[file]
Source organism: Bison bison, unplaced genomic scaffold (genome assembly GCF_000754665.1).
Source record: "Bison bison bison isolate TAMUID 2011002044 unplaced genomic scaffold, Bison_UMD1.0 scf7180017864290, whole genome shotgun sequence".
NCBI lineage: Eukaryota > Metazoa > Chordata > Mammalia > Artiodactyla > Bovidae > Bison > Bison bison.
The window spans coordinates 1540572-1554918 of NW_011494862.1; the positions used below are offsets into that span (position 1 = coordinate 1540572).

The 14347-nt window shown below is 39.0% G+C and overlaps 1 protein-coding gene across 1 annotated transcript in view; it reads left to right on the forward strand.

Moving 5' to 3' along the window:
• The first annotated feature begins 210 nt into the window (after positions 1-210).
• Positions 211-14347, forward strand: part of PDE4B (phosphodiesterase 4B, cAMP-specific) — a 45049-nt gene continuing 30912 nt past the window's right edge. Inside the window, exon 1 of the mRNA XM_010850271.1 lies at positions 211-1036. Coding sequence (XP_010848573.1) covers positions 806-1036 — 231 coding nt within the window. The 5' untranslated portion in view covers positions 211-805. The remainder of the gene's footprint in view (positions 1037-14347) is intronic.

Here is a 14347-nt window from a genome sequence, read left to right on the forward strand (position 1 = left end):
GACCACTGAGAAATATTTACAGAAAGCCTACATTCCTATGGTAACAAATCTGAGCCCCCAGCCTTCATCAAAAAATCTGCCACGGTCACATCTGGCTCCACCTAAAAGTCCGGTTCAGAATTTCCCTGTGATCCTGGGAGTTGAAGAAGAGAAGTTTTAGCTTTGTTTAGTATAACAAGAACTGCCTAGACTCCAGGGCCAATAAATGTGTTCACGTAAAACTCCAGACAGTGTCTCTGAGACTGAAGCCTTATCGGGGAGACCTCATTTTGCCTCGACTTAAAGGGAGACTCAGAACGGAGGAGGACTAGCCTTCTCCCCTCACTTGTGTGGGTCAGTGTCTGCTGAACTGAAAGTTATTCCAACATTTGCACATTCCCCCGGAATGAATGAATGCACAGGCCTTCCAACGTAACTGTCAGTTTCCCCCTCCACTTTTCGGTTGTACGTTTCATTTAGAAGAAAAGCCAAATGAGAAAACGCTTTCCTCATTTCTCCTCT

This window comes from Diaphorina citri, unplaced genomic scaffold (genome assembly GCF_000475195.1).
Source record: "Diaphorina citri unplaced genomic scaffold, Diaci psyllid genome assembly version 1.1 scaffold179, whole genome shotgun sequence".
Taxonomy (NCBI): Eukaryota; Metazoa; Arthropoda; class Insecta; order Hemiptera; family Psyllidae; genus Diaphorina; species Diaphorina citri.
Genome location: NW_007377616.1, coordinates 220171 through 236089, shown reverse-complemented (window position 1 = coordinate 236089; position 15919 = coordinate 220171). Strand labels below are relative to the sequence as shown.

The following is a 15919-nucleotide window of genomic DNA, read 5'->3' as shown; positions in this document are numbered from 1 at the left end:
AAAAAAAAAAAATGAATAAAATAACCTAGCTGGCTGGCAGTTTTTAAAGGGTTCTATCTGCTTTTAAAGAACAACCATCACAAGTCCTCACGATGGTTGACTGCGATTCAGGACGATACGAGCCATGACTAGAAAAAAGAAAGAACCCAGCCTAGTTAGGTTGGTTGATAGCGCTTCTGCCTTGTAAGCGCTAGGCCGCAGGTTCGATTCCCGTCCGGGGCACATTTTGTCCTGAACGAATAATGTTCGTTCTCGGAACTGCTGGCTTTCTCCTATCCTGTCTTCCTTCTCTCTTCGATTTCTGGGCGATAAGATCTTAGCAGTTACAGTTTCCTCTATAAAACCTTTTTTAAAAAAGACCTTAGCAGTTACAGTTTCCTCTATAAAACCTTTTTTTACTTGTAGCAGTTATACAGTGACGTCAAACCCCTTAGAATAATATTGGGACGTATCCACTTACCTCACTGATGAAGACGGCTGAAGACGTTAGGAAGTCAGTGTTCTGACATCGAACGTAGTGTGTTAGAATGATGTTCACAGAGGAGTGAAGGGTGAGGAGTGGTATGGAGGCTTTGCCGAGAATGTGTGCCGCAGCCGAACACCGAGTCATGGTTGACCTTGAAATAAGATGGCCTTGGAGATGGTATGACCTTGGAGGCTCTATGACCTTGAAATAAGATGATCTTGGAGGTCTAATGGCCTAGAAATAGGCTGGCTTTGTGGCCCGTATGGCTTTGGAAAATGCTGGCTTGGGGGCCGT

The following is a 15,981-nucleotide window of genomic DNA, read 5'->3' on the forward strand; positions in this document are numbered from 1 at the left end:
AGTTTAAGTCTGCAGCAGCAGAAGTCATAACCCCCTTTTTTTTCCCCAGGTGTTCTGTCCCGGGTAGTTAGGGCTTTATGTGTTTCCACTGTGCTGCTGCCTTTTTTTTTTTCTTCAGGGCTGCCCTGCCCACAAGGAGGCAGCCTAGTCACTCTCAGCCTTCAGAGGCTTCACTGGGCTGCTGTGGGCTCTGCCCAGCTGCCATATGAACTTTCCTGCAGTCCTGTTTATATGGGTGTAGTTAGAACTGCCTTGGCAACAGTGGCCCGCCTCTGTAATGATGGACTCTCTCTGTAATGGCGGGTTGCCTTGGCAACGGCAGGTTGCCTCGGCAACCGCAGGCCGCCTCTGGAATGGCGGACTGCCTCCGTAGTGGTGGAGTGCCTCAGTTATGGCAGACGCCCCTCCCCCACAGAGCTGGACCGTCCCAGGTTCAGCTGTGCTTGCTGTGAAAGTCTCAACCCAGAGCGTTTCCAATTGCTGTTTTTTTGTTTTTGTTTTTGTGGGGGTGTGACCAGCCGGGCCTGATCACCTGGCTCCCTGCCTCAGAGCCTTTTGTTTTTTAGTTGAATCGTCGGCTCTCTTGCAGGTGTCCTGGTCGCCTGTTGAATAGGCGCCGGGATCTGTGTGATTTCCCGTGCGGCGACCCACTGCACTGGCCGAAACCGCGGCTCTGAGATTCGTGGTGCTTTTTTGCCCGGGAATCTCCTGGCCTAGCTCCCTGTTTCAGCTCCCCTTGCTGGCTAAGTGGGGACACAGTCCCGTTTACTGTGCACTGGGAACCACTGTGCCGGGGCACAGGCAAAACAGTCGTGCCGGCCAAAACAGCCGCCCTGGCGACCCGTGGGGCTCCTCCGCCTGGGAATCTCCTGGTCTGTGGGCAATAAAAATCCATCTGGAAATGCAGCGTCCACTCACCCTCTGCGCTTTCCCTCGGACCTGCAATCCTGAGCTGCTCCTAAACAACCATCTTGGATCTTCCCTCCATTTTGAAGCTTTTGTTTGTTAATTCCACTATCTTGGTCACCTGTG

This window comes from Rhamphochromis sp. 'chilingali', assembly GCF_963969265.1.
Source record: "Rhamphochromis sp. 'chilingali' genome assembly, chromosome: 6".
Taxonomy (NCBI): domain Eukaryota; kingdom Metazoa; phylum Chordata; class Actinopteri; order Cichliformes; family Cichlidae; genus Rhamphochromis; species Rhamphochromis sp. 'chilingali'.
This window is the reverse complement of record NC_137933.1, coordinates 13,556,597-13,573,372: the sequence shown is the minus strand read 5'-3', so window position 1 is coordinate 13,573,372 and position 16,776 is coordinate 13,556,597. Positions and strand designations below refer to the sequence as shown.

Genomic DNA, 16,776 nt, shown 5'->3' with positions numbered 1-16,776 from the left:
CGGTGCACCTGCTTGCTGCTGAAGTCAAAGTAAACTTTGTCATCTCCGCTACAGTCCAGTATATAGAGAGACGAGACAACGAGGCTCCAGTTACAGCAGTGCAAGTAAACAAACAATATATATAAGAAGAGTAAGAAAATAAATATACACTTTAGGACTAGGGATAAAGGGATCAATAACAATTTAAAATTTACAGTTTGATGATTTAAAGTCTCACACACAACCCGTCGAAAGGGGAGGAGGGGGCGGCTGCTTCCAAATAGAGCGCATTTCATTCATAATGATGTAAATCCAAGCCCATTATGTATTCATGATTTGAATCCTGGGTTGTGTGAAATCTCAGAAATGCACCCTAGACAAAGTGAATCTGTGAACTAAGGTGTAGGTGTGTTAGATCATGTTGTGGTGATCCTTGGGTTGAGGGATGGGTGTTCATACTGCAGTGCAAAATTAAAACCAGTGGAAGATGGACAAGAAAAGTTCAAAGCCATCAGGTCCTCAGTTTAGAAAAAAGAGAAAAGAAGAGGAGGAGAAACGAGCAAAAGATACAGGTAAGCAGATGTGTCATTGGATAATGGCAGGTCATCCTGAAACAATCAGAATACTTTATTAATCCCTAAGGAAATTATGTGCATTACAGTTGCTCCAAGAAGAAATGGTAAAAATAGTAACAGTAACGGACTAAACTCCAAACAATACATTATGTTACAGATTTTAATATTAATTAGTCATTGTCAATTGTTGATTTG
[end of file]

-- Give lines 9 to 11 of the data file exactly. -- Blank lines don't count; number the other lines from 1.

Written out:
Here is a 14347-nt window from a genome sequence, read left to right on the forward strand (position 1 = left end):
GACCACTGAGAAATATTTACAGAAAGCCTACATTCCTATGGTAACAAATCTGAGCCCCCAGCCTTCATCAAAAAATCTGCCACGGTCACATCTGGCTCCACCTAAAAGTCCGGTTCAGAATTTCCCTGTGATCCTGGGAGTTGAAGAAGAGAAGTTTTAGCTTTGTTTAGTATAACAAGAACTGCCTAGACTCCAGGGCCAATAAATGTGTTCACGTAAAACTCCAGACAGTGTCTCTGAGACTGAAGCCTTATCGGGGAGACCTCATTTTGCCTCGACTTAAAGGGAGACTCAGAACGGAGGAGGACTAGCCTTCTCCCCTCACTTGTGTGGGTCAGTGTCTGCTGAACTGAAAGTTATTCCAACATTTGCACATTCCCCCGGAATGAATGAATGCACAGGCCTTCCAACGTAACTGTCAGTTTCCCCCTCCACTTTTCGGTTGTACGTTTCATTTAGAAGAAAAGCCAAATGAGAAAACGCTTTCCTCATTTCTCCTCT

This window comes from Diaphorina citri, unplaced genomic scaffold (genome assembly GCF_000475195.1).